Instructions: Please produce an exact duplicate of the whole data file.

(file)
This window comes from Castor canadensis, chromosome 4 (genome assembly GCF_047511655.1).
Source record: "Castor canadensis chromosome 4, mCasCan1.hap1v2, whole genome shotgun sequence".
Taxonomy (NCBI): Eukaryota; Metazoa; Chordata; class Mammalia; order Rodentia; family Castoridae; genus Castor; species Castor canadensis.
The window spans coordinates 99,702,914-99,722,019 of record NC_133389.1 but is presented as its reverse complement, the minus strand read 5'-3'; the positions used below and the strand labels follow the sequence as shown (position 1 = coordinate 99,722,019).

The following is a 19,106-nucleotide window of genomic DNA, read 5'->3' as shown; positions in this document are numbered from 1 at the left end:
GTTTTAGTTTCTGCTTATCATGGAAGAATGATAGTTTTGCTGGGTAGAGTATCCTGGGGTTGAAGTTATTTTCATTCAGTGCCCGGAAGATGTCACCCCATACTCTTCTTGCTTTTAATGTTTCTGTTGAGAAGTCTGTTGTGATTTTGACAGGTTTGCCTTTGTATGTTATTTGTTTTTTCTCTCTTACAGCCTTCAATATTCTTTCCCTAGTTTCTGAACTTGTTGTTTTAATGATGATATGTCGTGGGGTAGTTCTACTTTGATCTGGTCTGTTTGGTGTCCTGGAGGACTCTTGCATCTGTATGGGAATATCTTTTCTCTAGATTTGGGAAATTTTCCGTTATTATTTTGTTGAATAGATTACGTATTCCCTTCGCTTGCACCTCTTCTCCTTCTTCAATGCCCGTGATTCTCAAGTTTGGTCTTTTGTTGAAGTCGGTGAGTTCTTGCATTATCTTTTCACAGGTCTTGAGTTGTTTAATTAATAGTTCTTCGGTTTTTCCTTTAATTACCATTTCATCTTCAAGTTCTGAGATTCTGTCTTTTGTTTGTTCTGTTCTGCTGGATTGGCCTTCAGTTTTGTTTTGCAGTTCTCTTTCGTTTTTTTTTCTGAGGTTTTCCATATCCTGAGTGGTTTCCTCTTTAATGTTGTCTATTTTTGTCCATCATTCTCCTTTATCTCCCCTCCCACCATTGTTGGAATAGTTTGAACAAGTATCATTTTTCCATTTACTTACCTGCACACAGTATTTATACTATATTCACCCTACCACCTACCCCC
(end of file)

This window comes from Castor canadensis, chromosome 4 (genome assembly GCF_047511655.1).
Source record: "Castor canadensis chromosome 4, mCasCan1.hap1v2, whole genome shotgun sequence".
Taxonomy (NCBI): Eukaryota; Metazoa; Chordata; class Mammalia; order Rodentia; family Castoridae; genus Castor; species Castor canadensis.
The window spans coordinates 99,702,914-99,722,019 of record NC_133389.1 but is presented as its reverse complement, the minus strand read 5'-3'; the positions used below and the strand labels follow the sequence as shown (position 1 = coordinate 99,722,019).

The following is a 19,106-nucleotide window of genomic DNA, read 5'->3' as shown; positions in this document are numbered from 1 at the left end:
GTTTTAGTTTCTGCTTATCATGGAAGAATGATAGTTTTGCTGGGTAGAGTATCCTGGGGTTGAAGTTATTTTCATTCAGTGCCCGGAAGATGTCACCCCATACTCTTCTTGCTTTTAATGTTTCTGTTGAGAAGTCTGTTGTGATTTTGACAGGTTTGCCTTTGTATGTTATTTGTTTTTTCTCTCTTACAGCCTTCAATATTCTTTCCCTAGTTTCTGAACTTGTTGTTTTAATGATGATATGTCGTGGGGTAGTTCTACTTTGATCTGGTCTGTTTGGTGTCCTGGAGGACTCTTGCATCTGTATGGGAATATCTTTTCTCTAGATTTGGGAAATTTTCCGTTATTATTTTGTTGAATAGATTACGTATTCCCTTCGCTTGCACCTCTTCTCCTTCTTCAATGCCCGTGATTCTCAAGTTTGGTCTTTTGTTGAAGTCGGTGAGTTCTTGCATTATCTTTTCACAGGTCTTGAGTTGTTTAATTAATAGTTCTTCGGTTTTTCCTTTAATTACCATTTCATCTTCAAGTTCTGAGATTCTGTCTTTTGTTTGTTCTGTTCTGCTGGATTGGCCTTCAGTTTTGTTTTGCAGTTCTCTTTCGTTTTTTTTTCTGAGGTTTTCCATATCCTGAGTGGTTTCCTCTTTAATGTTGTCTATTTTTGTCCATCATTCTCCTTTATCTCCCCTCCCACCATTGTTGGAATAGTTTGAACAAGTATCATTTTTCCATTTACTTACCTGCACACAGTATTTATACTATATTCACCCTACCACCTACCCCC